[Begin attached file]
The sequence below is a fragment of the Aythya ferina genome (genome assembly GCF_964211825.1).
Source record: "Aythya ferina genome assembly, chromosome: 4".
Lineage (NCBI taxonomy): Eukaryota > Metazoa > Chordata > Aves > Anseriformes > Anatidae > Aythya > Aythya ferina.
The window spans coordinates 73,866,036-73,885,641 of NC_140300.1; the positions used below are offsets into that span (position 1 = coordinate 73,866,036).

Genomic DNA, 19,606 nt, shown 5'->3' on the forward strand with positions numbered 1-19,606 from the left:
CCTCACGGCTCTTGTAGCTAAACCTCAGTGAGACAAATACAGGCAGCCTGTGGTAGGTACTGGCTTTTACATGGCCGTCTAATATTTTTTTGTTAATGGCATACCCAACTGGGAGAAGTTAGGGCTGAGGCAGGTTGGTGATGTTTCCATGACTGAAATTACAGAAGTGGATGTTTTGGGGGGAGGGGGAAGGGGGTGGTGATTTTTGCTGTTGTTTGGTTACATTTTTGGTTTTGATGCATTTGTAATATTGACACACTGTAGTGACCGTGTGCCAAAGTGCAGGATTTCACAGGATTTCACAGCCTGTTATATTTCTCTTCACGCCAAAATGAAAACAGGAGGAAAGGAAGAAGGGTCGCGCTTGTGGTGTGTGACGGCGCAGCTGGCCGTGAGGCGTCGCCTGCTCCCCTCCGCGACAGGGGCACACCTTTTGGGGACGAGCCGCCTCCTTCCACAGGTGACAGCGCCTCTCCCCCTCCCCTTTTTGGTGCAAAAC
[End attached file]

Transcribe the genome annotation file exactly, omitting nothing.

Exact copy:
The sequence below is a fragment of the Aythya ferina genome (genome assembly GCF_964211825.1).
Source record: "Aythya ferina genome assembly, chromosome: 4".
Lineage (NCBI taxonomy): Eukaryota > Metazoa > Chordata > Aves > Anseriformes > Anatidae > Aythya > Aythya ferina.
The window spans coordinates 73,866,036-73,885,641 of NC_140300.1; the positions used below are offsets into that span (position 1 = coordinate 73,866,036).

Genomic DNA, 19,606 nt, shown 5'->3' on the forward strand with positions numbered 1-19,606 from the left:
CCTCACGGCTCTTGTAGCTAAACCTCAGTGAGACAAATACAGGCAGCCTGTGGTAGGTACTGGCTTTTACATGGCCGTCTAATATTTTTTTGTTAATGGCATACCCAACTGGGAGAAGTTAGGGCTGAGGCAGGTTGGTGATGTTTCCATGACTGAAATTACAGAAGTGGATGTTTTGGGGGGAGGGGGAAGGGGGTGGTGATTTTTGCTGTTGTTTGGTTACATTTTTGGTTTTGATGCATTTGTAATATTGACACACTGTAGTGACCGTGTGCCAAAGTGCAGGATTTCACAGGATTTCACAGCCTGTTATATTTCTCTTCACGCCAAAATGAAAACAGGAGGAAAGGAAGAAGGGTCGCGCTTGTGGTGTGTGACGGCGCAGCTGGCCGTGAGGCGTCGCCTGCTCCCCTCCGCGACAGGGGCACACCTTTTGGGGACGAGCCGCCTCCTTCCACAGGTGACAGCGCCTCTCCCCCTCCCCTTTTTGGTGCAAAAC